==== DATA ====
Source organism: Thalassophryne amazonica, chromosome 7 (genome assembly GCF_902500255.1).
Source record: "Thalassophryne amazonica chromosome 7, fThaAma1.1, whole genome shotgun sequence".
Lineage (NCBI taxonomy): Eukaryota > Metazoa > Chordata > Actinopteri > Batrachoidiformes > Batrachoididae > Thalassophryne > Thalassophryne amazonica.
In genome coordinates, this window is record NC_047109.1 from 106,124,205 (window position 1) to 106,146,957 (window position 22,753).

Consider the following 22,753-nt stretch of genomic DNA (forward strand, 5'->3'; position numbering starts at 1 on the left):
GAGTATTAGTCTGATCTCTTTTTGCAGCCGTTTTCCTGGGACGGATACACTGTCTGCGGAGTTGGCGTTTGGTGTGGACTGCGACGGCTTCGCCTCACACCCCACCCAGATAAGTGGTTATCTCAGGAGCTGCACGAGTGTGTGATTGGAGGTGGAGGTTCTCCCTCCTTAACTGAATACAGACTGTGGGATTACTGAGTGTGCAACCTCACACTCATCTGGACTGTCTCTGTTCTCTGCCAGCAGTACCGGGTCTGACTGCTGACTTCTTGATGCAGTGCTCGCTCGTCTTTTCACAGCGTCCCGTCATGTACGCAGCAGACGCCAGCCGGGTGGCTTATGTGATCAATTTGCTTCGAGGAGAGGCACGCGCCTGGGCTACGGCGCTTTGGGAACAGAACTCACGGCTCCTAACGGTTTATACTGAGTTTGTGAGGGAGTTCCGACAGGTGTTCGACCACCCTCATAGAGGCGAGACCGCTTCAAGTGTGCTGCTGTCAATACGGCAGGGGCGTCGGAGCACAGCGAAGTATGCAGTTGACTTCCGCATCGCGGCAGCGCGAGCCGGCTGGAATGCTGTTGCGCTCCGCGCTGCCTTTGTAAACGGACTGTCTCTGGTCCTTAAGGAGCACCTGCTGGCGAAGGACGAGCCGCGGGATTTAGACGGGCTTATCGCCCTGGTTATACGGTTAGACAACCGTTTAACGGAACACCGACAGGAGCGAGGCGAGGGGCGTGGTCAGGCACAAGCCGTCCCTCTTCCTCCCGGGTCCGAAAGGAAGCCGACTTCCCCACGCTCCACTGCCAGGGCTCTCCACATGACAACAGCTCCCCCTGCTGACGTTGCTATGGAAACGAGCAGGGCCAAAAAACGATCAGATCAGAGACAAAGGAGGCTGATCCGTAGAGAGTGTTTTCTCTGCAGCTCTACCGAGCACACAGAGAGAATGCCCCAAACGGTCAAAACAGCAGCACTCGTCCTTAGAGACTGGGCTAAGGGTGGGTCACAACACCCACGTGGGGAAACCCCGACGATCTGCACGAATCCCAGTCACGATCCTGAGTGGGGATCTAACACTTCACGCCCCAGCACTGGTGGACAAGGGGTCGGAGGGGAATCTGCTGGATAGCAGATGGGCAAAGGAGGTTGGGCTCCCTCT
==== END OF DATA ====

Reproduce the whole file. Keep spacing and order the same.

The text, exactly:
Source organism: Thalassophryne amazonica, chromosome 7 (genome assembly GCF_902500255.1).
Source record: "Thalassophryne amazonica chromosome 7, fThaAma1.1, whole genome shotgun sequence".
Lineage (NCBI taxonomy): Eukaryota > Metazoa > Chordata > Actinopteri > Batrachoidiformes > Batrachoididae > Thalassophryne > Thalassophryne amazonica.
In genome coordinates, this window is record NC_047109.1 from 106,124,205 (window position 1) to 106,146,957 (window position 22,753).

Consider the following 22,753-nt stretch of genomic DNA (forward strand, 5'->3'; position numbering starts at 1 on the left):
GAGTATTAGTCTGATCTCTTTTTGCAGCCGTTTTCCTGGGACGGATACACTGTCTGCGGAGTTGGCGTTTGGTGTGGACTGCGACGGCTTCGCCTCACACCCCACCCAGATAAGTGGTTATCTCAGGAGCTGCACGAGTGTGTGATTGGAGGTGGAGGTTCTCCCTCCTTAACTGAATACAGACTGTGGGATTACTGAGTGTGCAACCTCACACTCATCTGGACTGTCTCTGTTCTCTGCCAGCAGTACCGGGTCTGACTGCTGACTTCTTGATGCAGTGCTCGCTCGTCTTTTCACAGCGTCCCGTCATGTACGCAGCAGACGCCAGCCGGGTGGCTTATGTGATCAATTTGCTTCGAGGAGAGGCACGCGCCTGGGCTACGGCGCTTTGGGAACAGAACTCACGGCTCCTAACGGTTTATACTGAGTTTGTGAGGGAGTTCCGACAGGTGTTCGACCACCCTCATAGAGGCGAGACCGCTTCAAGTGTGCTGCTGTCAATACGGCAGGGGCGTCGGAGCACAGCGAAGTATGCAGTTGACTTCCGCATCGCGGCAGCGCGAGCCGGCTGGAATGCTGTTGCGCTCCGCGCTGCCTTTGTAAACGGACTGTCTCTGGTCCTTAAGGAGCACCTGCTGGCGAAGGACGAGCCGCGGGATTTAGACGGGCTTATCGCCCTGGTTATACGGTTAGACAACCGTTTAACGGAACACCGACAGGAGCGAGGCGAGGGGCGTGGTCAGGCACAAGCCGTCCCTCTTCCTCCCGGGTCCGAAAGGAAGCCGACTTCCCCACGCTCCACTGCCAGGGCTCTCCACATGACAACAGCTCCCCCTGCTGACGTTGCTATGGAAACGAGCAGGGCCAAAAAACGATCAGATCAGAGACAAAGGAGGCTGATCCGTAGAGAGTGTTTTCTCTGCAGCTCTACCGAGCACACAGAGAGAATGCCCCAAACGGTCAAAACAGCAGCACTCGTCCTTAGAGACTGGGCTAAGGGTGGGTCACAACACCCACGTGGGGAAACCCCGACGATCTGCACGAATCCCAGTCACGATCCTGAGTGGGGATCTAACACTTCACGCCCCAGCACTGGTGGACAAGGGGTCGGAGGGGAATCTGCTGGATAGCAGATGGGCAAAGGAGGTTGGGCTCCCTCT